Area Attractions


Cape May Historic District

The country's best-preserved 19th-century seashore resort, Cape May is a registered National Historic Landmark with over 600 Victorian-era houses in its 30-block downtown area. These charming summer cottages were designed with covered porches for enjoying the sea breezes, and decorative elements such as "gingerbread" trim, "wedding cake" details, turrets, and gables.


Sandy Beaches

Cape May is nestled between the Atlantic Ocean and Delaware Bay at the southernmost tip of New Jersey. The shoreline includes 2.5 miles of sandy beaches (along Beach Avenue), which are some of the most beautiful on the Eastern coastline.

The beaches of Cape May are family-friendly and equipped with lounge chair and sun umbrella rentals. The city keeps the beaches clean and well-maintained, so that visitors can appreciate the fine white-sand shores. Most beaches are located near public restrooms, shops, snack bars, cafés, and restaurants.



Cape May is North America's premier birding destination, thanks to its location on migratory paths and diverse habitat of marshes, ponds, swamps, grasslands, and forests.

For over two centuries, the Cape May environment has been appreciated by bird-watchers, including John Audubon. Around 450 bird species have been spotted at Cape May such as warblers, sandpipers, oystercatchers, plovers, orioles, and summer tanagers.

Top locations for birding are in West Cape May (the rural area outside of the historic town): South Cape May Meadows, the Cape May Hawkwatch, and Higbee Beach Wildlife Management Area. Peak migration periods occur in May (for shorebirds) and in September (for songbirds).

The Cape May Bird Observatory in West Cape May (Northwood Center, 701 East Lake Drive) is an excellent resource for birders or anyone interested in joining a bird-watching walk while visiting Cape May. Open Tuesday though Sunday, the Cape May Bird Observatory offers a year-round program of activities such as weekly walks.


Cape May Point State Park

Cape May Point State Park is a protected stretch of shoreline, sand dunes, coastal marshland, ponds, and forest habitat with an environmental center and museum. The park's main attraction is the Cape May Lighthouse, built in 1859. Visitors may climb (199 steps) to the top of the lighthouse tower to admire sweeping panoramas of the Atlantic coastline and the Delaware Bay.

Several hiking trails wind through the park, affording a chance to spot wildlife or migrating birds. The Monarch Trail was named after the monarch butterflies that are attracted to wildflowers here in the fall, while the Plover Trail is a wonderful path for viewing plovers, oystercatchers, and other shorebirds.


Whale and Dolphin Watching Cruises

Whales and dolphins can be spotted in the Atlantic Ocean and the Delaware Bay, not too far (within 10 miles) from the Cape May coastline. It's a thrilling experience to see these amazing sea mammals up close, while sailing through the deep blue waters.

Several local companies provide whale-watching cruises. Passengers have a chance to see humpback whales, finback whales, and minke whales, as well as pods of bottlenose dolphins.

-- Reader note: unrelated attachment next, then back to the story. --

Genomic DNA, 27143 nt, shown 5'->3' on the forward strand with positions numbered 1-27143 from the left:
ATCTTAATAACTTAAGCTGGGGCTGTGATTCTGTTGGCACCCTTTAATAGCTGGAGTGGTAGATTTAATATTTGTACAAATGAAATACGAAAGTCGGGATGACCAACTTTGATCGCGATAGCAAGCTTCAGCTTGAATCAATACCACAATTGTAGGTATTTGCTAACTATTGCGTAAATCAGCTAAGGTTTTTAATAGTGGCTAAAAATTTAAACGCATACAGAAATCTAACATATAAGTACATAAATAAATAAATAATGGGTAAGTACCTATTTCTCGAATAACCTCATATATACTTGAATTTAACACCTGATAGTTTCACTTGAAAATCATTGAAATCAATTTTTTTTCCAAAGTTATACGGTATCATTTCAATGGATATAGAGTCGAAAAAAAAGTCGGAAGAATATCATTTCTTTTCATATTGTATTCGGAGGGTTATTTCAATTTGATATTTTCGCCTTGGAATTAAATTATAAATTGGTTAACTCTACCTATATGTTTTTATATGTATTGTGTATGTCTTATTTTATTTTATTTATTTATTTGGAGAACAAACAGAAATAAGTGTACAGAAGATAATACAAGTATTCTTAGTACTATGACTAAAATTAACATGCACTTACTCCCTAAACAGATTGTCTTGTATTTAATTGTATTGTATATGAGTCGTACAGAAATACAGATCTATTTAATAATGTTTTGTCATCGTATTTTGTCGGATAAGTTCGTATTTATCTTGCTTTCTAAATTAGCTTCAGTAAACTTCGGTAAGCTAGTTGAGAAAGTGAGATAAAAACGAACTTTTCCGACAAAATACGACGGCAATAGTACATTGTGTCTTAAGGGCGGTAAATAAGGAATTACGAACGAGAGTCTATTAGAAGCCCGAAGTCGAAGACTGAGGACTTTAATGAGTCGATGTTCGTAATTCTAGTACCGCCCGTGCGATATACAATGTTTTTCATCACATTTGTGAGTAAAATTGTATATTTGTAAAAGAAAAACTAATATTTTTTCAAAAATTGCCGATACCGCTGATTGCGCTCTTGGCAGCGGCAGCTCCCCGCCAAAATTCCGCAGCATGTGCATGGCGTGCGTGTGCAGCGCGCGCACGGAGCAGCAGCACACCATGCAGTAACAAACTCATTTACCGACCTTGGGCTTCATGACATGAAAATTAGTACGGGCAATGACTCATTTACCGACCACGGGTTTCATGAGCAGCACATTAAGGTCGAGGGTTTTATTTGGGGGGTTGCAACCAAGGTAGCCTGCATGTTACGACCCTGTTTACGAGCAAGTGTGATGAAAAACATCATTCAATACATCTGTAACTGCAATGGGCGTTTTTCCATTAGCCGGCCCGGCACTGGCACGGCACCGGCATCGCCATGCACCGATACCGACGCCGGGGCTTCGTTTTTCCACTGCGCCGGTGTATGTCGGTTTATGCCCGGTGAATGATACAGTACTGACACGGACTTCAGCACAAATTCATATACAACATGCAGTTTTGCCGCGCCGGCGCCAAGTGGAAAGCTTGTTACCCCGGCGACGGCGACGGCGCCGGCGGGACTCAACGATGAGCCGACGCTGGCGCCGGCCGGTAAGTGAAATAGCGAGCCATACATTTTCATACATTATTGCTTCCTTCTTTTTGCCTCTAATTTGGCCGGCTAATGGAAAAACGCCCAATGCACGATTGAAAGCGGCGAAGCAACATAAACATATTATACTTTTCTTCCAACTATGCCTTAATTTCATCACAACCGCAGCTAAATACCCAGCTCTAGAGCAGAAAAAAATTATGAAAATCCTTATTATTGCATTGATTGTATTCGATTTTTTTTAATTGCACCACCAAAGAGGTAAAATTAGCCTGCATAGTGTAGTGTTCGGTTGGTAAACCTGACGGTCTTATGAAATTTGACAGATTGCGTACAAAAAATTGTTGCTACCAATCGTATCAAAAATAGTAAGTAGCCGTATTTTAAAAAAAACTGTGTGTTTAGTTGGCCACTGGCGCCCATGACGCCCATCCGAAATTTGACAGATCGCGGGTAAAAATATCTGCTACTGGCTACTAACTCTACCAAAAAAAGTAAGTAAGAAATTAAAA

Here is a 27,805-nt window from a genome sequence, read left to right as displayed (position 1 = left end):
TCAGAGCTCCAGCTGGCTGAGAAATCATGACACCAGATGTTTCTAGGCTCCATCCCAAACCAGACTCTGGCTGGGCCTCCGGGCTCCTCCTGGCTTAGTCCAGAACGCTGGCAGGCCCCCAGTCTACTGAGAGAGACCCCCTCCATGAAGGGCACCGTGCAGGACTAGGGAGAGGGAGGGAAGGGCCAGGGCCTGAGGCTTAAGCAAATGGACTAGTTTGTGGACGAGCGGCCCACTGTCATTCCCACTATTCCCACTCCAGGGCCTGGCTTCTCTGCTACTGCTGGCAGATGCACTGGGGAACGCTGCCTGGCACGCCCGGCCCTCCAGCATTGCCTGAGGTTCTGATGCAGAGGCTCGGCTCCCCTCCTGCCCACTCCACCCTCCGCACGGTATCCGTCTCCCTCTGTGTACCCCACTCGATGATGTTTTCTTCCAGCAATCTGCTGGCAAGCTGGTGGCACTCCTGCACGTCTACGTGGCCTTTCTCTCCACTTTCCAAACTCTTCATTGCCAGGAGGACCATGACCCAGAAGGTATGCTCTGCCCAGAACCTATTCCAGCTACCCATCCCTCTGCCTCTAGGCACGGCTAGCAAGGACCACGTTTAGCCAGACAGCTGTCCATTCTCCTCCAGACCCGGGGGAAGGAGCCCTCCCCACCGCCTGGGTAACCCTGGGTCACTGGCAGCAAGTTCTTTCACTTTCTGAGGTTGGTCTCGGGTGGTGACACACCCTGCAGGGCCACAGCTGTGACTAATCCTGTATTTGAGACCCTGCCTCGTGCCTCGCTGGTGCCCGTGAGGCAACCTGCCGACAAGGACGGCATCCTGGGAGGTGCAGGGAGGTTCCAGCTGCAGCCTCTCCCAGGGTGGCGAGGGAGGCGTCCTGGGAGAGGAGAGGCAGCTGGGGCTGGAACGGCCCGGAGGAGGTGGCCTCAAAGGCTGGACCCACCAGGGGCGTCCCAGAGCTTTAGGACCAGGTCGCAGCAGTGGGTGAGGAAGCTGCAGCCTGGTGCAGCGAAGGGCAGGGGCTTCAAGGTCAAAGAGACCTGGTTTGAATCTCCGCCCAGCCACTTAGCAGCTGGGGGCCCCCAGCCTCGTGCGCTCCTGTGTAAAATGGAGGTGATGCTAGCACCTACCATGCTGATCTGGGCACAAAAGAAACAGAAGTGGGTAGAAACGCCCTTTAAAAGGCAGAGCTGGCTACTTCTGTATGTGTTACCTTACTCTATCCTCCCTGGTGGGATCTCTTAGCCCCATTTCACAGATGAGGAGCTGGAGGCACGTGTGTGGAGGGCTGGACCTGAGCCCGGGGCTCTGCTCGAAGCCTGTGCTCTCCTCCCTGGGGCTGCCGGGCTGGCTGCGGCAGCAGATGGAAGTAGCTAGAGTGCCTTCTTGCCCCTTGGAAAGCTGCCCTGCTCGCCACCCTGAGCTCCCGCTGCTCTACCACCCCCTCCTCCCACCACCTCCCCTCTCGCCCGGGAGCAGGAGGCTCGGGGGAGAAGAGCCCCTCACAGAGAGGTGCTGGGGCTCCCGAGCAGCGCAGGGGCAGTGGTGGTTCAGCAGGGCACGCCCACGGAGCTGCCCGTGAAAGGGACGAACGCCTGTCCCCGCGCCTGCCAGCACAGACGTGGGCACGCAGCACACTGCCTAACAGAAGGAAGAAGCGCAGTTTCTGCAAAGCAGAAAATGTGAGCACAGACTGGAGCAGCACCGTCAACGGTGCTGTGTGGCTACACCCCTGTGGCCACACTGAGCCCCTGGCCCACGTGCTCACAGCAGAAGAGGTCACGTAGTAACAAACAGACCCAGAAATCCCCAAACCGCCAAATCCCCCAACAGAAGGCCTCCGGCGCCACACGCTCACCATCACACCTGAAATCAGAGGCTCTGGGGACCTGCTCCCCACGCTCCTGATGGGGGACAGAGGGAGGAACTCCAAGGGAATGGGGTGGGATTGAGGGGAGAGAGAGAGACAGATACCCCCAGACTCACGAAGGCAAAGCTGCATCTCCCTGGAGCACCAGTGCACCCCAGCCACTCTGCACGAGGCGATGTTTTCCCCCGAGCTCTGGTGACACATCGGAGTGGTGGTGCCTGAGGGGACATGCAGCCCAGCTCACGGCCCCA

Cape May Harbor

This sheltered harbor is an idyllic scene of sailboats and yachts gliding through gently rippling turquoise waters. There is a tiny beach in a quiet cove with a few picnic tables.

Overlooking the harbor, the New Jersey Audubon's Nature Center of Cape May presents educational exhibits and hands-on activities designed to inspire kids' interest in nature. The nature center also has an observation tower, gift shop, picnic area, and a lush flowering garden landscaped to attract butterflies.

Families with young children will have fun going on a Harbor Safari, an educational outing organized by the New Jersey Audubon society. Kids learn about the coastal ecology and local sea creatures.

The Cape May Harbor is also a great place for water sports. Kayaks and paddleboards can be rented from Aqua Trails near the nature center. Aqua Trails also offers tours such as a Sunset Kayak Tour and a Full Moon Kayak Tour.


West Cape May

Beyond the Historic District of Cape May is a quiet rural community with many small farms. Dating back to the 1600s, European colonists cultivated this area for agricultural use. In the 20th century, the land was used for the Cape May dairy, as well as for lima bean and soy bean farms.

In keeping with its heritage, a Lima Bean Festival takes place at Wilbraham Park in West Cape May every October.

Tourists will also enjoy cycling in West Cape May; it's an easy (and scenic) bike ride from Cape May's center. Bird-watchers will appreciate the observation decks and walking trails at South Cape May Meadows, which includes 200 acres of protected habitat for birds and other wildlife.

Built on a historic property, Beach Plum Farm is a 62-acre farm that supplies produce to local restaurants. Beach Plum Farm grows over 100 varieties of fruits, vegetables, herbs, and flowers.

The property's rustic-chic country market sells hand-picked fresh produce harvested from the farm's fields and gardens, while the Farm Kitchen serves breakfast and lunch made with ingredients from the farm.